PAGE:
Open Letter to the Science Fiction and Fantasy Writers of America

Monday, April 28th, 2014

Conquest’s Second Law strikes again, leading John C. Wright to pen this open letter to the Science Fiction and Fantasy Writers of America:

Instead of enhancing the prestige of the genre, the leadership seems bent on holding us up to the jeers of all fair-minded men by behaving as gossips, whiners, and petty totalitarians, and by supporting a political agenda irrelevant to science fiction.

Instead of men who treat each other with professionalism and respect, I find a mob of perpetually outraged gray-haired juveniles.

Instead of receiving aid to my writing career, I find organized attempts to harass my readers and hurt my sales figures.

Instead of finding an organization for the mutual support of Science Fiction writers, I find an organization for the support of Political Correctness.

Instead of friends, I find ideologues bent on jihad against all who do not meekly conform to their Orwellian and hellish philosophy.


  1. Faze says:

    Conquest’s Second Law describes the tactic of “outflanking on the left”. Members of an organization are continually strategizing to improve their status relative to that of other members. The easiest dominance tactic is to take a position slightly to the ideological left of your target, and attack.
    It always works.

    Your target, who already thinks of himself as a politically virtuous person, now has to defend his virtue (because an attack from the left, unlike an attack from the right, is a serious moral challenge, and cannot be dismissed with a chuckle). The rules of the left make it very hard to oppose at attack from father left, because the attacker is not calling for better outcomes or utility, but greater virtue.

    Once other members see you’ve made a left-flanking attack, the weakest will rush to your side to pick up the cheap virtue points you’ve made available, and now you’re a group.

    Outflanking on the left does not call for you to take an extreme position at all. It can be a very gentle, civilized thing. But the accumulation of small flanking attacks by many status seekers over time gradually moves the organization left. Often, the only way to halt this process is to declare the farthest left or politically correct position on all controversial issues for the entire organization for all time, ritualistically defer to it, and move on.

    Sometimes it’s the only way to get something done.

  2. Marc Pisco says:

    I’d've liked it better if he didn’t write like a caricature.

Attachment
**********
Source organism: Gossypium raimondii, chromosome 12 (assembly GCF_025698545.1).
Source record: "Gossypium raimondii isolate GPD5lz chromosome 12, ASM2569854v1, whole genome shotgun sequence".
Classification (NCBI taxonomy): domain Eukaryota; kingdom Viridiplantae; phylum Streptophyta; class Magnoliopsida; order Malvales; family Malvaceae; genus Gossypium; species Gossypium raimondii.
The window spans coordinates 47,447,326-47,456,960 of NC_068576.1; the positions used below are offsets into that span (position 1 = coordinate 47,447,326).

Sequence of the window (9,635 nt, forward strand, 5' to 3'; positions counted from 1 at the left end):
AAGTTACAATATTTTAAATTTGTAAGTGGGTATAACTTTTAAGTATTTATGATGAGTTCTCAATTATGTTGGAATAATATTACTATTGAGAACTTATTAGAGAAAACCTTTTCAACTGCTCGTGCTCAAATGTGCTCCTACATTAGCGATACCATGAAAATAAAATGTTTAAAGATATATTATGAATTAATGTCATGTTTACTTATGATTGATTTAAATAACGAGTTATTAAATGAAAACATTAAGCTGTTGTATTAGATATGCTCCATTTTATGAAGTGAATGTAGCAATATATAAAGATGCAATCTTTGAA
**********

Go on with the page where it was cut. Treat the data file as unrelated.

3. Rollory says:

    Yeah, I’m in agreement with all the points he is making — and in fact haven’t bought any new SF for years due to just not liking the stuff on offer — but he’s such a florid and wordy writer, I end up just skimming anything of his that I happen to read.

    (If I read it at all. Ever since reading something of his and thinking “hm, that’s an interesting idea, I wonder how he came to that conclusion”, asking him about it directly, and being repeatedly accused of being a liar, I’ve not had any particular enthusiasm for the man.)

    Vox Day seems to approve of this sort of writing style. I just can’t deal with it. But then, VD’s writing reminds me of my writing, and I know how bad I am.

    (VD’s fiction writing, I mean. His blog posts are entirely a different style)

  4. William Newman says:

    Conquest’s Second Law also involves ideological enthusiasm for firing or silencing non-leftists. That can be a very effective tactic in the medium term in an organization which previously valued openness in a society which previously valued openness, and as our laws get rejiggered to protect it (directly and indirectly, as by making it hard for organizations be displaced by rivals as their performance deteriorates) it is making a fair shot at remaining effective in the long term. But anything which interferes with promoting performance can bite the organization in the ass hard if it ever needs to perform, and it can also become a noticeable drag on motivation (and indirectly a further drag on performance) as organization members lose their ability to use their status within the organization to signal anything but political accomplishment.

    Also, as an ideological test bites harder and harder, it predictably makes people choose sides. The testers anticipate this, usually fondly, but things don’t always break the way the testers fondly anticipate. E.g., in Macaulay’s account of the runup to the Glorious Revolution, he gives a very conspicuous place to the hardening of a religious test for advancement in the government of James II. (“Who indeed could hope to stand where the Hydes had fallen?”) The fallout was complicated, but in particular though Macaulay loathes Marlborough with an intensity which has to be read to be believed, Macaulay also can’t help but be impressed with Marlborough’s abilities, and does not slight the significance of Marlborough getting serious about leaving James II in the lurch.

Leave a Reply